Sometimes being a parent is totally awesome. Other times it’s a whole lot of work, and maybe even a little (or more than a little) icky, but for today I want to focus on the awesome parts.
One of the things that makes being a parent awesome is the way that it forces you to look at the world through new eyes. As my daughter Hannah gets older, I find that her perspective changes and matures. No longer is she a lisping toddler who mispronounces words and believes that I know everything. As an eight-year-old she has insights she didn’t have before, asks questions she didn’t ask before, and considers how I’ll react to her words before she shares them.
Recently, Hannah told me that she’s been thinking about questions with no answers. She’s pondering life’s mysteries, my child. For example, she’s wondering:
- “Why am I me, and not you?”
- “How come you’re my mom, instead of someone else’s mom?”
- “Why do the mountains go up, and not down?”
There really are no answers. It’s humbling to me that my child is now sophisticated enough to understand that.
There was a time in my life when I pondered the same sorts of questions. I wondered if what I think of as blue is the same thing that other people think of as blue. Did some people see blue as orange, and vice versa? I wondered about worlds that were too small, or too big, for us to see. I wondered why some names were girls’ names, and some names were boys’ names, and some names were both. I wondered what a soul looked like.
The truth is that I don’t ponder those questions so much anymore. The petty details of grown-up life take up all of my mental space. Instead of thinking about life’s mysteries, I think about what I have to buy at the grocery store, what appointments are in my calendar this week, about the fact that it’s Hannah’s library day tomorrow so we need to put her books in her backpack. I think about home renovations and cooking dinner and how much money I have in my bank account. I think about work deadlines and summer vacation plans and on and on and on. I am always thinking, but I am very rarely pondering.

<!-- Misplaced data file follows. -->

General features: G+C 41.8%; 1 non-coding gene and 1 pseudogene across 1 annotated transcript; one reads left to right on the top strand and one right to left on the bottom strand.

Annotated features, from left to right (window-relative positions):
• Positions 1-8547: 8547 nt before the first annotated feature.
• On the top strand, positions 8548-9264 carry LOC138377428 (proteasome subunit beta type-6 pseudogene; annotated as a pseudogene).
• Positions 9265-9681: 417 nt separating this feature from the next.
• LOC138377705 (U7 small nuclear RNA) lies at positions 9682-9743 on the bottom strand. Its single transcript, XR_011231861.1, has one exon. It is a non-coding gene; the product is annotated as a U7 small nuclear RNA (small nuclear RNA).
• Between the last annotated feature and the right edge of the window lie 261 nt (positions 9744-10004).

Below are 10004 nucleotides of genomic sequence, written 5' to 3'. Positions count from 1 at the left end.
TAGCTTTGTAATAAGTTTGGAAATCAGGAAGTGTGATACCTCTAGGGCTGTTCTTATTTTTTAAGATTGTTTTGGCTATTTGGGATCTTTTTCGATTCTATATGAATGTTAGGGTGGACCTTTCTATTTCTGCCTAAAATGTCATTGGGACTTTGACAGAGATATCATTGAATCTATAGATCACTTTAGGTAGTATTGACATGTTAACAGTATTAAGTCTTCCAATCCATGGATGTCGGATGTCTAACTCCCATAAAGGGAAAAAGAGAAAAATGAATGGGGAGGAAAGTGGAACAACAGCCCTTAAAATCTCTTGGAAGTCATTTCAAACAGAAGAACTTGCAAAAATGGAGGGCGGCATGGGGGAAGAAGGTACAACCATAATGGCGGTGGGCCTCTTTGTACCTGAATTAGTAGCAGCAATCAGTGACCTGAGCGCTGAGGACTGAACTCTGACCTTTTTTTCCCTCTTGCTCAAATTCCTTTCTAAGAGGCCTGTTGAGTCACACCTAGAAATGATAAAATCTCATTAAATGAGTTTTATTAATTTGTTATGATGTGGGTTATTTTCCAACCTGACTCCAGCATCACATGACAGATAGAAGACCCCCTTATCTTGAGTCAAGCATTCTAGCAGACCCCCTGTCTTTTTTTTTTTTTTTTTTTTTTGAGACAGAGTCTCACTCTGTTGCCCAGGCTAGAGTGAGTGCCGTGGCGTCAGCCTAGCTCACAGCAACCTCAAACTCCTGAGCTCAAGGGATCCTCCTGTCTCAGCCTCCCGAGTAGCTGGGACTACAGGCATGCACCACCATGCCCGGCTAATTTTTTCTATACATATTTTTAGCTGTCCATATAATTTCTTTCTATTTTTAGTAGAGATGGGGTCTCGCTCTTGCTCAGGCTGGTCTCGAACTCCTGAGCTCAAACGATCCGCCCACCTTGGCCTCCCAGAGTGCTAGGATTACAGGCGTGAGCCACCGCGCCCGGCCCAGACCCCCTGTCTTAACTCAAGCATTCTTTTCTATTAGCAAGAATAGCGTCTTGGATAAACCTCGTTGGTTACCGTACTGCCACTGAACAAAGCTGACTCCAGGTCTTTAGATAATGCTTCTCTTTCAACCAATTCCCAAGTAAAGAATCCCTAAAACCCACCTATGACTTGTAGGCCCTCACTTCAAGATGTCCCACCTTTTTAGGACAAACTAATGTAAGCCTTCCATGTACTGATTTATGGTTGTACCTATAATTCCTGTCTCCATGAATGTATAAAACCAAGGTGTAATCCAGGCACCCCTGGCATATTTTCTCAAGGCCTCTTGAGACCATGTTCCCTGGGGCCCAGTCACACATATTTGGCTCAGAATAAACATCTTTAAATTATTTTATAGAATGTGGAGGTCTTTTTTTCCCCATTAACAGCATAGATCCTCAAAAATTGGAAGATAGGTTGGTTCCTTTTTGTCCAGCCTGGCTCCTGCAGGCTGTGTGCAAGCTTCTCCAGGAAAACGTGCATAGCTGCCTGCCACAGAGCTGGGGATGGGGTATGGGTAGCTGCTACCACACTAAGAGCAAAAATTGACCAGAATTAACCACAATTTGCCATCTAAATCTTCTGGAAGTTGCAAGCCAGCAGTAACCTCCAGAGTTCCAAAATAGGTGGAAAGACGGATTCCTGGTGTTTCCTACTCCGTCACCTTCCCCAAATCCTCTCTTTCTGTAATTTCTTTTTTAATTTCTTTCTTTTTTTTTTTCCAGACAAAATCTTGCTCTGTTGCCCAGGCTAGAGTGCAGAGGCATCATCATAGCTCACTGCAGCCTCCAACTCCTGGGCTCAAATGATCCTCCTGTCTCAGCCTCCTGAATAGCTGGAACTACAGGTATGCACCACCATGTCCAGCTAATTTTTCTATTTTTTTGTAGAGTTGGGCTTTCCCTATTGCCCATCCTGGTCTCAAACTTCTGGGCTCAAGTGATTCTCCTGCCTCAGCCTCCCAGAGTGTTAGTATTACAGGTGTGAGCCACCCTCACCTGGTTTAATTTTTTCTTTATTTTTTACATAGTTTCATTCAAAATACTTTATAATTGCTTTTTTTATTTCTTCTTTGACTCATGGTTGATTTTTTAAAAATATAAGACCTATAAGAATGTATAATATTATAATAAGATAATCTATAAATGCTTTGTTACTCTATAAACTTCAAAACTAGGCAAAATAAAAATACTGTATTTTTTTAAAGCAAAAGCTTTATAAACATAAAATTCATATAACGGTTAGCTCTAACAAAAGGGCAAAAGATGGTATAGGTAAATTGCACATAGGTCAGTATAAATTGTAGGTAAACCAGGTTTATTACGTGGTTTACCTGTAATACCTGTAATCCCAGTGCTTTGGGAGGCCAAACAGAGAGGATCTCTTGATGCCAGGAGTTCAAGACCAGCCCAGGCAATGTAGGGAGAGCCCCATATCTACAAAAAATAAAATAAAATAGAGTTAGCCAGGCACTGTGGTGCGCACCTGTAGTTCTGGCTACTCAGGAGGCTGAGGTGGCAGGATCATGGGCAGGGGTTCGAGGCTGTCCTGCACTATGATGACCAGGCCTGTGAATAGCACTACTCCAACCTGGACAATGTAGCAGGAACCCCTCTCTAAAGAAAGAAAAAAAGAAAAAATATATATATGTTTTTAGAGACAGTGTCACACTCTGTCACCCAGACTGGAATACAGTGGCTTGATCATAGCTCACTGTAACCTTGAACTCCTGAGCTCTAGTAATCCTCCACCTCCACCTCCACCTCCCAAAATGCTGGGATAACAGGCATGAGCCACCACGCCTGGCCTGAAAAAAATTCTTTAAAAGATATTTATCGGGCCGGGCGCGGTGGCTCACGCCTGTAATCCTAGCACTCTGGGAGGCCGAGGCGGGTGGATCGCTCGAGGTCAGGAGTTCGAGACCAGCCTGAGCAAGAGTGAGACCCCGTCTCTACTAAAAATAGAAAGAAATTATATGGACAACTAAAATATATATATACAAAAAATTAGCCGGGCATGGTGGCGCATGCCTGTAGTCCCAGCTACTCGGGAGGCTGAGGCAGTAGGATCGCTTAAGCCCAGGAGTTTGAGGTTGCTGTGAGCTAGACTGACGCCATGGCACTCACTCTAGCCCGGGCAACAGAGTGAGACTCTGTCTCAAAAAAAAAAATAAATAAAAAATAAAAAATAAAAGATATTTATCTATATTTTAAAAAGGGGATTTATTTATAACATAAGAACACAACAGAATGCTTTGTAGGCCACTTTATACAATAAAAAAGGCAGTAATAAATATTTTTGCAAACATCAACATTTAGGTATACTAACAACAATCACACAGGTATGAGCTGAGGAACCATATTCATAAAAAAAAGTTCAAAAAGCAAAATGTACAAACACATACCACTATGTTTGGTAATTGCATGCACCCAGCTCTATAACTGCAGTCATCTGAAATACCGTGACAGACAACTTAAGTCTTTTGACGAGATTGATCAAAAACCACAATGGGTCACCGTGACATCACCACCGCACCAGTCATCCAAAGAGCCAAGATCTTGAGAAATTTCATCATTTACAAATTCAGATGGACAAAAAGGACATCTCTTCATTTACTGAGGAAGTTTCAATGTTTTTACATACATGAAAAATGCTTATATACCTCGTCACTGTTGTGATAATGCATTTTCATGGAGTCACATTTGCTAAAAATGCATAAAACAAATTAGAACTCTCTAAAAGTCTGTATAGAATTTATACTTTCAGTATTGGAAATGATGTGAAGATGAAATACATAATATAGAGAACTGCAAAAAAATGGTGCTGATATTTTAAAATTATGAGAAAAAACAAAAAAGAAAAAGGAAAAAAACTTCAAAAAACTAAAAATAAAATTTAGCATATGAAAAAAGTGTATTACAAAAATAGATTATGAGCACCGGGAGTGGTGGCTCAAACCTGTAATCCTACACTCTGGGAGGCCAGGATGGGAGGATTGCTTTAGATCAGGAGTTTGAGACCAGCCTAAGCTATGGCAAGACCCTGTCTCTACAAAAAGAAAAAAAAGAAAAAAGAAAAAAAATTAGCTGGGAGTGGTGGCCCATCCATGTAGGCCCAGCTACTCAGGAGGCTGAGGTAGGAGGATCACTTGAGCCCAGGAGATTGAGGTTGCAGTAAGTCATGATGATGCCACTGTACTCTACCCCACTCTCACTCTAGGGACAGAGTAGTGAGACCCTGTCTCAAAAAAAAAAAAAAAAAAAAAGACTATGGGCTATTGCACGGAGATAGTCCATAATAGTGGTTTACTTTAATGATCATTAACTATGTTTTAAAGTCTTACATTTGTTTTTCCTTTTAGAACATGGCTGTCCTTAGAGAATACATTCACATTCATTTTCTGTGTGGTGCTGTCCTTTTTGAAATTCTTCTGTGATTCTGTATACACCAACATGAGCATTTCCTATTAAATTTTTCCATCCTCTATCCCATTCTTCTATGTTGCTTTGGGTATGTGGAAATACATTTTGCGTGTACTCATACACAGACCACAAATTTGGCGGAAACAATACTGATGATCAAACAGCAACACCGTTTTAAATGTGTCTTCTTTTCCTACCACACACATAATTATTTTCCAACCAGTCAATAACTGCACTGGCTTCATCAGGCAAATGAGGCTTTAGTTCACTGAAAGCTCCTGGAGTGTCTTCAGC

Spending time with my daughter right now forces me to slow down and shift my thinking. It reminds me of all those questions that filled so many of my thoughts as a child. The questions that were just as much about who I am and how I exist in the world as they were about the fathomless mysteries of an infinite universe. When we contemplate the vastness of life, time and space, we can’t help but consider our place in it, and remember how very small we really are. These questions are the stuff of wonder and majesty and the divine.
And so, as my daughter shares her questions with me, I agree with her and say Yes, you’re right, that question doesn’t have an answer. And just for a minute, I see beyond myself, and into a much larger world. In doing that, I am once again thankful for the gifts that parenting brings, slipping into my life and enriching it in so many ways.